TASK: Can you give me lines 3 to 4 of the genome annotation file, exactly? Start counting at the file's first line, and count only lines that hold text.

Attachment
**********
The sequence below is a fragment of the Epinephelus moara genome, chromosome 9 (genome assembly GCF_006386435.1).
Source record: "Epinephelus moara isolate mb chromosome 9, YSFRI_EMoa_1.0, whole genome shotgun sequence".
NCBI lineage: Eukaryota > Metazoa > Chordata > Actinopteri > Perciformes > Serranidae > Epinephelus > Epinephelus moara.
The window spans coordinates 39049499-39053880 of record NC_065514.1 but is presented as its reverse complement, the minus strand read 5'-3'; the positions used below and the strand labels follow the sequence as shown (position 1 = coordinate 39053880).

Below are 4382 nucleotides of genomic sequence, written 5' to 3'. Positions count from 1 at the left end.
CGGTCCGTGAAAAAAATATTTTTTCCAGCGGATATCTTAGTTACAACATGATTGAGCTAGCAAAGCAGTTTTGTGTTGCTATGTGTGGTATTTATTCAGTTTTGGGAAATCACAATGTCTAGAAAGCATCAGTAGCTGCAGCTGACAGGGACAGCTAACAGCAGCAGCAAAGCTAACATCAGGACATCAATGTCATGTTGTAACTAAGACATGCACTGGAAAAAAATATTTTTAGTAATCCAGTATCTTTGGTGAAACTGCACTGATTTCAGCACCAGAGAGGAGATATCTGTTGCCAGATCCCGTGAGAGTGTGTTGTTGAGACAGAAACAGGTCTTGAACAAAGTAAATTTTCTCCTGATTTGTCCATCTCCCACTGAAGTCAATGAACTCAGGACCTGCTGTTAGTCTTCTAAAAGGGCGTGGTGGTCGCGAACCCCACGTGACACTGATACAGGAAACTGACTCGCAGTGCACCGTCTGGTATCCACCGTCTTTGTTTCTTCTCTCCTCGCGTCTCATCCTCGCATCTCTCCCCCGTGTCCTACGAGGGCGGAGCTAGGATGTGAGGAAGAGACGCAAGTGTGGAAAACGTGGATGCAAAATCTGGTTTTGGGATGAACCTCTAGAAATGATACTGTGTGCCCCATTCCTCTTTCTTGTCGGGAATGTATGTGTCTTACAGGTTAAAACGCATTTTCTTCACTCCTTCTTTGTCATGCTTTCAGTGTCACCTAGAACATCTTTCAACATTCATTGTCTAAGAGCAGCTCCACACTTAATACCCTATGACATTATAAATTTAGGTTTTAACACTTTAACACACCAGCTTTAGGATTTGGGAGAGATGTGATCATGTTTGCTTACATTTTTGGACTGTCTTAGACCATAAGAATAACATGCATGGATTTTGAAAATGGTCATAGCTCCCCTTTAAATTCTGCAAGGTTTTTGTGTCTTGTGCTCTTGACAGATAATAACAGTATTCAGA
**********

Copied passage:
NCBI lineage: Eukaryota > Metazoa > Chordata > Actinopteri > Perciformes > Serranidae > Epinephelus > Epinephelus moara.
The window spans coordinates 39049499-39053880 of record NC_065514.1 but is presented as its reverse complement, the minus strand read 5'-3'; the positions used below and the strand labels follow the sequence as shown (position 1 = coordinate 39053880).